“I’m delighted to hear the NCUA has answered my call on behalf of Kentuckians to ensure the legal hemp industry can access much-needed financial services,” McConnell said in a press release. “Although President Trump signed into law my initiative last year to remove hemp from the federal list of controlled substances, many of my constituents have told me about their difficulty receiving loans and other services that are necessary to successfully run a hemp business.”

“Through this guidance by the NCUA, I look forward to more hemp farmers, processors and manufacturers starting or growing their operations with the help of Kentucky’s credit unions,” he said. “As Senate Majority Leader, I’ll continue advocating for Kentucky’s priorities throughout the federal government, and I’m proud of today’s positive news.”

Credit unions have generally been friendlier to the marijuana and hemp industries than have conventional banks, and NCUA has similarly taken a more proactive role in evolving to meet the demands of these burgeoning markets.

For example, the agency’s head clarified earlier this month that credit unions wouldn’t be punished simply for serving hemp businesses so long as they were following standard procedures. NCUA also released a draft rule in July that would allow people with past drug convictions to work at credit unions.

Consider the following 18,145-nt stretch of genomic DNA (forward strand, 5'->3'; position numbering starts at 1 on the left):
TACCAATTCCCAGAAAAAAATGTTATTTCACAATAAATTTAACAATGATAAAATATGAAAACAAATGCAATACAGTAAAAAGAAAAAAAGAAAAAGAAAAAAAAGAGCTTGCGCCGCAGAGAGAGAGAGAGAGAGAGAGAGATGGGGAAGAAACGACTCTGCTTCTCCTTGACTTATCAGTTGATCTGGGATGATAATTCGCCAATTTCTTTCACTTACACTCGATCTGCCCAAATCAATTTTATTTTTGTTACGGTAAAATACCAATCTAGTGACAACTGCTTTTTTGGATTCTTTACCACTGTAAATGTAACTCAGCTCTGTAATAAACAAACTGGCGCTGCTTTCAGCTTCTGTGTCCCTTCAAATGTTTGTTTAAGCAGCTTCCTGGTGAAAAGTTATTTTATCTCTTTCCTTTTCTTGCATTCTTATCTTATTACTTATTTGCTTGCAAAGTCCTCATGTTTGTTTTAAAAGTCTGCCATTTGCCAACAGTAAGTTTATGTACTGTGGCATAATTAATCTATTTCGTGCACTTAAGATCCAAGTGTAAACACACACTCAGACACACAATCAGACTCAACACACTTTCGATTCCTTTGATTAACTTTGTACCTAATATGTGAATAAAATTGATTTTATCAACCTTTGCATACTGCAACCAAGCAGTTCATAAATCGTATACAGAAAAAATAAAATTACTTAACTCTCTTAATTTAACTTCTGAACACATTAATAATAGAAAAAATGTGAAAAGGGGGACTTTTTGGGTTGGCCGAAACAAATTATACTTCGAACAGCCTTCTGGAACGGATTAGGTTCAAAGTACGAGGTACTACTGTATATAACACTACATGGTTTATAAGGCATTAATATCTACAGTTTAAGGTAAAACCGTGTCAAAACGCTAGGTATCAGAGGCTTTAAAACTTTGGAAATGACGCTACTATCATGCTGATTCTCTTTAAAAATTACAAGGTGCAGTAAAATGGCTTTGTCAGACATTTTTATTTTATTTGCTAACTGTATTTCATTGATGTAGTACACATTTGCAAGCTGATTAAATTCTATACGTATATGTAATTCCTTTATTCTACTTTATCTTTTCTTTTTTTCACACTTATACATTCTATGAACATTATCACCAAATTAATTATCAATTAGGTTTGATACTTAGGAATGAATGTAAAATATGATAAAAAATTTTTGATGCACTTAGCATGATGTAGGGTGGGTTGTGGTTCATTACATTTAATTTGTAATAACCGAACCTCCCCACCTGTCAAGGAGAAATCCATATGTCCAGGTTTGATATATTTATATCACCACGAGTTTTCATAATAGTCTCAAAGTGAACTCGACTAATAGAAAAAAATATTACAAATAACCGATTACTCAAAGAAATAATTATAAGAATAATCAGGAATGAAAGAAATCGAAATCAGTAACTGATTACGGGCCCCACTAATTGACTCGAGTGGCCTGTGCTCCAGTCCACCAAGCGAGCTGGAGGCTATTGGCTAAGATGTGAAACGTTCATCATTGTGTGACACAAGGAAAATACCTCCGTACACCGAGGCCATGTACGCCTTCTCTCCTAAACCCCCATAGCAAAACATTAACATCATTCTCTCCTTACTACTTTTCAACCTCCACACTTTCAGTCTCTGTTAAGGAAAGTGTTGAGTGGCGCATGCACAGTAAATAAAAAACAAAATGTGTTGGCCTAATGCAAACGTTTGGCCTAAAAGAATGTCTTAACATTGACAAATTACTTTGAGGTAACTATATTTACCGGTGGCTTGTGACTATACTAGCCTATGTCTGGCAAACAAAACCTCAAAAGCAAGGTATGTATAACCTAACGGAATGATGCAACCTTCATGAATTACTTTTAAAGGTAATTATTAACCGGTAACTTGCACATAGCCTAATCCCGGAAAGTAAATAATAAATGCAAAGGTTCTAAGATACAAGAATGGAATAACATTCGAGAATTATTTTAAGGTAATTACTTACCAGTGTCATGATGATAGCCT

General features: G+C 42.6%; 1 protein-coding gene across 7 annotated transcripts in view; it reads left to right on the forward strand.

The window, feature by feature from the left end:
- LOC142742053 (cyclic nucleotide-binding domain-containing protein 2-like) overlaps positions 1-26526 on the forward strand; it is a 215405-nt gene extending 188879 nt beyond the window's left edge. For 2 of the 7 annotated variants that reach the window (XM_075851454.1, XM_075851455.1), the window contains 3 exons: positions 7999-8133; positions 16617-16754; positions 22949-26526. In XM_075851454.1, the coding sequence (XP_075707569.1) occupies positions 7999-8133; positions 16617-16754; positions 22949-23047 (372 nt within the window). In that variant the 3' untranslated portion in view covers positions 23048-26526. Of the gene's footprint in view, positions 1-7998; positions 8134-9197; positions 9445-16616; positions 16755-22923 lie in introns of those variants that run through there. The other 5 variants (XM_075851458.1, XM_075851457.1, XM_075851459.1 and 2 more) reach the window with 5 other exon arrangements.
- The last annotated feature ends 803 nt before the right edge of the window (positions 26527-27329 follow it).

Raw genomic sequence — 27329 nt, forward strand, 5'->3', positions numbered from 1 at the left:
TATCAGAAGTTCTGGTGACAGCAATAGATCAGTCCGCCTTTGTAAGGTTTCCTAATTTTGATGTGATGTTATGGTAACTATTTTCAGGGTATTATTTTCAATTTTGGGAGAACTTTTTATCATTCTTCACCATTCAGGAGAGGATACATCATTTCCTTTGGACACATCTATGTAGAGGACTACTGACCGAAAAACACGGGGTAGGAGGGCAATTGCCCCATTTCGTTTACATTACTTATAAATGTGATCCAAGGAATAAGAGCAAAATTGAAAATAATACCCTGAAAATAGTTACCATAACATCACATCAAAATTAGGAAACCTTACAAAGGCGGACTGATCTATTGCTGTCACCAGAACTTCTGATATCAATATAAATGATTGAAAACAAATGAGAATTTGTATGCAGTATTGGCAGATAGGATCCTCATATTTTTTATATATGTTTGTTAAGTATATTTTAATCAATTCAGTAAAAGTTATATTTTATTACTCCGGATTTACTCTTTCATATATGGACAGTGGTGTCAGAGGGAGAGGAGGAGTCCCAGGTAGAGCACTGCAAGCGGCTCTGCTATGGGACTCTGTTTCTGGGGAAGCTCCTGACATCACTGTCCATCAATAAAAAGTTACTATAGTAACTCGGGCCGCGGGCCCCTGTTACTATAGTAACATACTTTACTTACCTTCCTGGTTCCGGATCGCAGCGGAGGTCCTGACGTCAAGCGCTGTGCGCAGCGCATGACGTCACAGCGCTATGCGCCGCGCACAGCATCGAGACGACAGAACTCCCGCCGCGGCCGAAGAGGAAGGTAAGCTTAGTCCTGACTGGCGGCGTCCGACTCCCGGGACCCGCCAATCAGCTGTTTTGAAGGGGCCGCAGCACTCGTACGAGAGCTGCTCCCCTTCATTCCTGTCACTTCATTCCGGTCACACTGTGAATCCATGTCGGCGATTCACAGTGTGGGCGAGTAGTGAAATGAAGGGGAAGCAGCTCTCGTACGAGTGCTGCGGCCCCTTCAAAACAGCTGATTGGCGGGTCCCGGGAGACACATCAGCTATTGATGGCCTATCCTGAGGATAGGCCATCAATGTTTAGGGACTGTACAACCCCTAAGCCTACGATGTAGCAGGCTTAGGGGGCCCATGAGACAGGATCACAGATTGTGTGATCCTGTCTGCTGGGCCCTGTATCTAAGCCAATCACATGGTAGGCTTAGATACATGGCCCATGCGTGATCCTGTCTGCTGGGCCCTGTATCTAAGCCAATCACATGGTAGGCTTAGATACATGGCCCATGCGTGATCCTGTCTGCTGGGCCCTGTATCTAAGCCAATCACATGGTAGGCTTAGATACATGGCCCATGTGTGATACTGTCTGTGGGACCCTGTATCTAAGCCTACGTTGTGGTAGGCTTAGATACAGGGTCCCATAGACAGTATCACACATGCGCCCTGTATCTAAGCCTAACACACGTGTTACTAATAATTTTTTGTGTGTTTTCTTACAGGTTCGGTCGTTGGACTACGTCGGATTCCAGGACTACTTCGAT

Cannabis banking issues have received significant congressional attention this session, with a bipartisan consensus emerging around creating a legislative fix so that hemp and marijuana businesses are able to access financial services.

The hemp industry in particular has enjoyed bipartisan support since the crop was legalized, but while marijuana remains a federally controlled substance, more lawmakers from across the aisle are expressing interest in affording cannabis businesses the same access in order to increase financial transparency and mitigate public safety risks associated with operating on a largely cash-only basis.

The House Financial Services Committee approved a bill in March that would protect banks that service marijuana businesses from being penalized by federal regulators, and the Senate Banking Committee also held a hearing on the issue last month.

Banking Chairman Mike Crapo (I-ID), who suggested earlier this year that his panel wouldn’t convene to discuss the matter as long as cannabis is federally illegal, has since taken a stance that the issue needs to be resolved.

But while advocates hoped that legislation to address marijuana banking problems would be taken up by the full House ahead of the August recess, that window closed and attention is now turned to a potential hearing in the fall.

Five Federal Agencies Respond To Presidential Candidate’s Hemp Banking Letter

Photo courtesy of Brendan Cleak.

Marijuana Moment is made possible with support from readers. If you rely on our cannabis advocacy journalism to stay informed, please consider a monthly Patreon pledge.